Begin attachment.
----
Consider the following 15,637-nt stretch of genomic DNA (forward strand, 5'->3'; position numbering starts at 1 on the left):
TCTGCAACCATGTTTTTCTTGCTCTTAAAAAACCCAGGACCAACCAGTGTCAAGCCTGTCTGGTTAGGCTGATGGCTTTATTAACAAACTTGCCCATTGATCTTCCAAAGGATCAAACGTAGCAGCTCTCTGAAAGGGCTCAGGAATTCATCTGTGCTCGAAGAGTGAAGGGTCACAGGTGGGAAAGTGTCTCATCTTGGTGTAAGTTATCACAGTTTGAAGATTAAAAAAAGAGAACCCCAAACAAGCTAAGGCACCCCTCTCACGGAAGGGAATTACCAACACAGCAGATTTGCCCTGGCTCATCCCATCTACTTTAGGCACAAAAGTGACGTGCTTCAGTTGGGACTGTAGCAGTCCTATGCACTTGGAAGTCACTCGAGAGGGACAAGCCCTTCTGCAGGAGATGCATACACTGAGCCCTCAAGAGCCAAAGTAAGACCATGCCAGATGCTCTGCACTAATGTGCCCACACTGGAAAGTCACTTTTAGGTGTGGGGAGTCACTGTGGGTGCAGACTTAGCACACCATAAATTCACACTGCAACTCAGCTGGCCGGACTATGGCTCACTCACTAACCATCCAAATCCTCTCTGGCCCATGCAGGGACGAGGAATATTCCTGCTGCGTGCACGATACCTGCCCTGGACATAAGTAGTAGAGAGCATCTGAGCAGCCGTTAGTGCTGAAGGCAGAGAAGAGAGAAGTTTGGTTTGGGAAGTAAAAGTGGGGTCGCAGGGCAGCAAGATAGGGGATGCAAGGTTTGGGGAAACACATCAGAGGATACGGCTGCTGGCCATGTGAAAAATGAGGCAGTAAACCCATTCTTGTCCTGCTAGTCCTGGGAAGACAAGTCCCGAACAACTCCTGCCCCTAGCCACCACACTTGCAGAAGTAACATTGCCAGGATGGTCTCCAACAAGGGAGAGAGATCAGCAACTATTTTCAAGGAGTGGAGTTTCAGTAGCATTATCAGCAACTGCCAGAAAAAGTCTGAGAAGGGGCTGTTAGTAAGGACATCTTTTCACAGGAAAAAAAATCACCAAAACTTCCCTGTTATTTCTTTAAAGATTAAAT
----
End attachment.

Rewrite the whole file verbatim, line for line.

Consider the following 15,637-nt stretch of genomic DNA (forward strand, 5'->3'; position numbering starts at 1 on the left):
TCTGCAACCATGTTTTTCTTGCTCTTAAAAAACCCAGGACCAACCAGTGTCAAGCCTGTCTGGTTAGGCTGATGGCTTTATTAACAAACTTGCCCATTGATCTTCCAAAGGATCAAACGTAGCAGCTCTCTGAAAGGGCTCAGGAATTCATCTGTGCTCGAAGAGTGAAGGGTCACAGGTGGGAAAGTGTCTCATCTTGGTGTAAGTTATCACAGTTTGAAGATTAAAAAAAGAGAACCCCAAACAAGCTAAGGCACCCCTCTCACGGAAGGGAATTACCAACACAGCAGATTTGCCCTGGCTCATCCCATCTACTTTAGGCACAAAAGTGACGTGCTTCAGTTGGGACTGTAGCAGTCCTATGCACTTGGAAGTCACTCGAGAGGGACAAGCCCTTCTGCAGGAGATGCATACACTGAGCCCTCAAGAGCCAAAGTAAGACCATGCCAGATGCTCTGCACTAATGTGCCCACACTGGAAAGTCACTTTTAGGTGTGGGGAGTCACTGTGGGTGCAGACTTAGCACACCATAAATTCACACTGCAACTCAGCTGGCCGGACTATGGCTCACTCACTAACCATCCAAATCCTCTCTGGCCCATGCAGGGACGAGGAATATTCCTGCTGCGTGCACGATACCTGCCCTGGACATAAGTAGTAGAGAGCATCTGAGCAGCCGTTAGTGCTGAAGGCAGAGAAGAGAGAAGTTTGGTTTGGGAAGTAAAAGTGGGGTCGCAGGGCAGCAAGATAGGGGATGCAAGGTTTGGGGAAACACATCAGAGGATACGGCTGCTGGCCATGTGAAAAATGAGGCAGTAAACCCATTCTTGTCCTGCTAGTCCTGGGAAGACAAGTCCCGAACAACTCCTGCCCCTAGCCACCACACTTGCAGAAGTAACATTGCCAGGATGGTCTCCAACAAGGGAGAGAGATCAGCAACTATTTTCAAGGAGTGGAGTTTCAGTAGCATTATCAGCAACTGCCAGAAAAAGTCTGAGAAGGGGCTGTTAGTAAGGACATCTTTTCACAGGAAAAAAAATCACCAAAACTTCCCTGTTATTTCTTTAAAGATTAAAT